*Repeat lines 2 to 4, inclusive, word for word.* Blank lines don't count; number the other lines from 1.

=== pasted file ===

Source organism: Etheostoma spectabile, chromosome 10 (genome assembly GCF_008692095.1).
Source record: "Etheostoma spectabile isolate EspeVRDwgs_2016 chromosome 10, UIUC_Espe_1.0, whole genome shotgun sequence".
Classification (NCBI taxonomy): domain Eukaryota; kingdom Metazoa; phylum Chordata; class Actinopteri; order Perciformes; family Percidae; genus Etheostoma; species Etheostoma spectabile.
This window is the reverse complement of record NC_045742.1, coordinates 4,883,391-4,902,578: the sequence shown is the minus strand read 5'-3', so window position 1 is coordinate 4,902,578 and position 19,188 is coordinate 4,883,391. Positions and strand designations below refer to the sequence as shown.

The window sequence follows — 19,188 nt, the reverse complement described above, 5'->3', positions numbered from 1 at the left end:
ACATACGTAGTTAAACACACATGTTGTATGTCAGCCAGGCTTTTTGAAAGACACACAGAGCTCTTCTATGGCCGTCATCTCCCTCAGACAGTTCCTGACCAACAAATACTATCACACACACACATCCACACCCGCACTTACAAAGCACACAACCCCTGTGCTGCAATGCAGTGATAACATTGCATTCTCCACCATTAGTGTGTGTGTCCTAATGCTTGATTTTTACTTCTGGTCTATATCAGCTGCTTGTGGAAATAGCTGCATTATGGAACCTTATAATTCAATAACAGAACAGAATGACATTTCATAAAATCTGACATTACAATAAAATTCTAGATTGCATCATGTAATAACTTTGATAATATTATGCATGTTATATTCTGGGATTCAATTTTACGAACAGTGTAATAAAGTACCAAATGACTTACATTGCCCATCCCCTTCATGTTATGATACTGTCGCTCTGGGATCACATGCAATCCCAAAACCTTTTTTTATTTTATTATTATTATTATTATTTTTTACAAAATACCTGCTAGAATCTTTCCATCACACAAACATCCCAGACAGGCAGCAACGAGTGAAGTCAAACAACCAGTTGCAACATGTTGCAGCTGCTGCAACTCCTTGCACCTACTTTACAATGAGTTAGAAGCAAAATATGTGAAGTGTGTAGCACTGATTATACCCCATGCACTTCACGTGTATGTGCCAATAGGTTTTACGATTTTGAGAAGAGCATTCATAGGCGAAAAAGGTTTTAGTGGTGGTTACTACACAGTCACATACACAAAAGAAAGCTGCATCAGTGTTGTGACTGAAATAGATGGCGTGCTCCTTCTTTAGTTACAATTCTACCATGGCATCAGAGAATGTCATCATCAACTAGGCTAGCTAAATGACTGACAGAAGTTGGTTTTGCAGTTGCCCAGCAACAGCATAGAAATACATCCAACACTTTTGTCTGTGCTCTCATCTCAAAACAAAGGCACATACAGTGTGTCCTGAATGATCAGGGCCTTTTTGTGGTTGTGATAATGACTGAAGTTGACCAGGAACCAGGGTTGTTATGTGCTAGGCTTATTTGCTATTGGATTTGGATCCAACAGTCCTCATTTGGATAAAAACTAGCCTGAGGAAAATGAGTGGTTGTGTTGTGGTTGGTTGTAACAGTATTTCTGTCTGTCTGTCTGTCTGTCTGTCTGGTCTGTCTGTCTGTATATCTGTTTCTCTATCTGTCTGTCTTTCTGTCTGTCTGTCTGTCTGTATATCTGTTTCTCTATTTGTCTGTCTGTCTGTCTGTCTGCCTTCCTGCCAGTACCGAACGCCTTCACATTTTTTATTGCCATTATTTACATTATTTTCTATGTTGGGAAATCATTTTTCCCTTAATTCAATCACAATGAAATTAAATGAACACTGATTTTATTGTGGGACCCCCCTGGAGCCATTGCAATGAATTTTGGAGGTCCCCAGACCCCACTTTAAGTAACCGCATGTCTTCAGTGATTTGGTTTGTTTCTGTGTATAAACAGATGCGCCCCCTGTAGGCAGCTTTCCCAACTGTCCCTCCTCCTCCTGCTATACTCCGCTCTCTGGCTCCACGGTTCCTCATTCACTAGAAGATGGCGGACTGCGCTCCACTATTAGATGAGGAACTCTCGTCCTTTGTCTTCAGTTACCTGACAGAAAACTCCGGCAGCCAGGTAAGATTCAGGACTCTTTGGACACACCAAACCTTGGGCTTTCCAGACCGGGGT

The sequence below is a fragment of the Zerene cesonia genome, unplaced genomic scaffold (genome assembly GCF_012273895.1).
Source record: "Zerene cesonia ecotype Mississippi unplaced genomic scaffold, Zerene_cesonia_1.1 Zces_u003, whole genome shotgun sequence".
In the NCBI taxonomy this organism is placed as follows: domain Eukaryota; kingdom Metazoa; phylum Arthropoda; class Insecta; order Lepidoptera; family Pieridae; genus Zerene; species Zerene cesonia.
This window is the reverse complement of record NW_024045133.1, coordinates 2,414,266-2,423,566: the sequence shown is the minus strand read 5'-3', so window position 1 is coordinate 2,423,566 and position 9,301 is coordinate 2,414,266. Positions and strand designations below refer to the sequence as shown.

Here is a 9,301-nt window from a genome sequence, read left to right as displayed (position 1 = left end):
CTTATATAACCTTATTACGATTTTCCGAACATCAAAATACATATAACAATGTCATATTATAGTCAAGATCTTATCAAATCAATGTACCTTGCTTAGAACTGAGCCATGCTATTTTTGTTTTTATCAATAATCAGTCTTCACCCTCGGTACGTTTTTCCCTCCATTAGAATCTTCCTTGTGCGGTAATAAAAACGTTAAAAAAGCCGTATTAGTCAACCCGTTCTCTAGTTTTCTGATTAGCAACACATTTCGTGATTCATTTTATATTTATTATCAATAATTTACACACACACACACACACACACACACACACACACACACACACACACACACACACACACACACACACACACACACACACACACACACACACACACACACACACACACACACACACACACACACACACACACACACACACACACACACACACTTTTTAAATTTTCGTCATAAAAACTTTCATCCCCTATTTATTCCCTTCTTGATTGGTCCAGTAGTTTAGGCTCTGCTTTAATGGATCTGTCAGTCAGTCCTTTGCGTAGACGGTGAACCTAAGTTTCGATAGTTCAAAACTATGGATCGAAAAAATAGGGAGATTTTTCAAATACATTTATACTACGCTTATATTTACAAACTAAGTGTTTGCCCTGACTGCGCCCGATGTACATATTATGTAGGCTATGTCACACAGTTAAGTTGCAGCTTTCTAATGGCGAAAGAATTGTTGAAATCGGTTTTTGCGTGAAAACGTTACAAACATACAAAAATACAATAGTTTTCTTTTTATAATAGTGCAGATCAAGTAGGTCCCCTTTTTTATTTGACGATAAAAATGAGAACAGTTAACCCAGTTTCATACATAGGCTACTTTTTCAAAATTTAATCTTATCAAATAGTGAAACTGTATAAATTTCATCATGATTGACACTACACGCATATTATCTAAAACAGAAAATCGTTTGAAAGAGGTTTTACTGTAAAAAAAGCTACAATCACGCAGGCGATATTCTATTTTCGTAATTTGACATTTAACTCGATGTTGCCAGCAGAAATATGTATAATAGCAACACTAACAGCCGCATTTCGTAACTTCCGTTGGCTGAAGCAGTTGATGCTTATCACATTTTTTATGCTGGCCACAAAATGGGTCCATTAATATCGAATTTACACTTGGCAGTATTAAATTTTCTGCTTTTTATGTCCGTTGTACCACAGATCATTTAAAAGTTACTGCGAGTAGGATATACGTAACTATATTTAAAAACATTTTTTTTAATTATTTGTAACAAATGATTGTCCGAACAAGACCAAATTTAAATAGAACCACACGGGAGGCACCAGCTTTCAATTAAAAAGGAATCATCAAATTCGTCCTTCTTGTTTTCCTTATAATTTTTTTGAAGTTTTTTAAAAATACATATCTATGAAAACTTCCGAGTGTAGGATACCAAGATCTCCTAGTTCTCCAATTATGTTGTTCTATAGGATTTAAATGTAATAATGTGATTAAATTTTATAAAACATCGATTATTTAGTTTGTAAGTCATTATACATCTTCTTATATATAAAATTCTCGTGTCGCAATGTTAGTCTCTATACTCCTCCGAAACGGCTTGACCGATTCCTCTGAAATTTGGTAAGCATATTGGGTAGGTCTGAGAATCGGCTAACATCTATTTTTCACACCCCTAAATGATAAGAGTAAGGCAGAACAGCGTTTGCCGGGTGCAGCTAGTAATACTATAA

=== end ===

Source record: "Etheostoma spectabile isolate EspeVRDwgs_2016 chromosome 10, UIUC_Espe_1.0, whole genome shotgun sequence".
Classification (NCBI taxonomy): domain Eukaryota; kingdom Metazoa; phylum Chordata; class Actinopteri; order Perciformes; family Percidae; genus Etheostoma; species Etheostoma spectabile.
This window is the reverse complement of record NC_045742.1, coordinates 4,883,391-4,902,578: the sequence shown is the minus strand read 5'-3', so window position 1 is coordinate 4,902,578 and position 19,188 is coordinate 4,883,391. Positions and strand designations below refer to the sequence as shown.